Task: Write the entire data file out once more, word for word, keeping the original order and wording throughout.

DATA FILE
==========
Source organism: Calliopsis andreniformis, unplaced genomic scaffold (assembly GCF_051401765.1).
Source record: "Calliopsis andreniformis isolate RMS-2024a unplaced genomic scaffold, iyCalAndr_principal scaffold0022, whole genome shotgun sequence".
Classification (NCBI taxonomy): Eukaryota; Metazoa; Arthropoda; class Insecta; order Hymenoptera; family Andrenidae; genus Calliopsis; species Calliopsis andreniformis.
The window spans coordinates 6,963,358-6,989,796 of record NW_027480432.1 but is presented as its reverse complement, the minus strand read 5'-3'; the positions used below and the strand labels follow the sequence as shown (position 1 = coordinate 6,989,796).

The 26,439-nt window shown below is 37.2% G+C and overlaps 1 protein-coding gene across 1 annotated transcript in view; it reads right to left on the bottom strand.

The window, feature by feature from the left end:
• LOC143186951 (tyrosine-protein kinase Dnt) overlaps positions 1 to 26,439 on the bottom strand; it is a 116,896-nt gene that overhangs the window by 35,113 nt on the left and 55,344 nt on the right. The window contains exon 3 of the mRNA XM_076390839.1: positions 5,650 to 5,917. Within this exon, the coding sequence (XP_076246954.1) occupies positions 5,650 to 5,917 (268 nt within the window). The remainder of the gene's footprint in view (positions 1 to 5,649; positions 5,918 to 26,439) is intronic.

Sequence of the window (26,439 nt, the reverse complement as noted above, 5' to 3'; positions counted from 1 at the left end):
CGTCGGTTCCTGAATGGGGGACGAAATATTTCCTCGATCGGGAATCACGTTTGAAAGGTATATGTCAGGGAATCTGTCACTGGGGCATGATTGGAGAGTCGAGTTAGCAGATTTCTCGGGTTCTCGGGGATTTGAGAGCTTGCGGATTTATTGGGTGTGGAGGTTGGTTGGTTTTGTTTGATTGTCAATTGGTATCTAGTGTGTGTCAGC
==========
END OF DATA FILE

Source organism: Calliopsis andreniformis, unplaced genomic scaffold (assembly GCF_051401765.1).
Source record: "Calliopsis andreniformis isolate RMS-2024a unplaced genomic scaffold, iyCalAndr_principal scaffold0022, whole genome shotgun sequence".
Classification (NCBI taxonomy): Eukaryota; Metazoa; Arthropoda; class Insecta; order Hymenoptera; family Andrenidae; genus Calliopsis; species Calliopsis andreniformis.
The window spans coordinates 6,963,358-6,989,796 of record NW_027480432.1 but is presented as its reverse complement, the minus strand read 5'-3'; the positions used below and the strand labels follow the sequence as shown (position 1 = coordinate 6,989,796).

The 26,439-nt window shown below is 37.2% G+C and overlaps 1 protein-coding gene across 1 annotated transcript in view; it reads right to left on the bottom strand.

The window, feature by feature from the left end:
• LOC143186951 (tyrosine-protein kinase Dnt) overlaps positions 1 to 26,439 on the bottom strand; it is a 116,896-nt gene that overhangs the window by 35,113 nt on the left and 55,344 nt on the right. The window contains exon 3 of the mRNA XM_076390839.1: positions 5,650 to 5,917. Within this exon, the coding sequence (XP_076246954.1) occupies positions 5,650 to 5,917 (268 nt within the window). The remainder of the gene's footprint in view (positions 1 to 5,649; positions 5,918 to 26,439) is intronic.

Sequence of the window (26,439 nt, the reverse complement as noted above, 5' to 3'; positions counted from 1 at the left end):
CGTCGGTTCCTGAATGGGGGACGAAATATTTCCTCGATCGGGAATCACGTTTGAAAGGTATATGTCAGGGAATCTGTCACTGGGGCATGATTGGAGAGTCGAGTTAGCAGATTTCTCGGGTTCTCGGGGATTTGAGAGCTTGCGGATTTATTGGGTGTGGAGGTTGGTTGGTTTTGTTTGATTGTCAATTGGTATCTAGTGTGTGTCAGC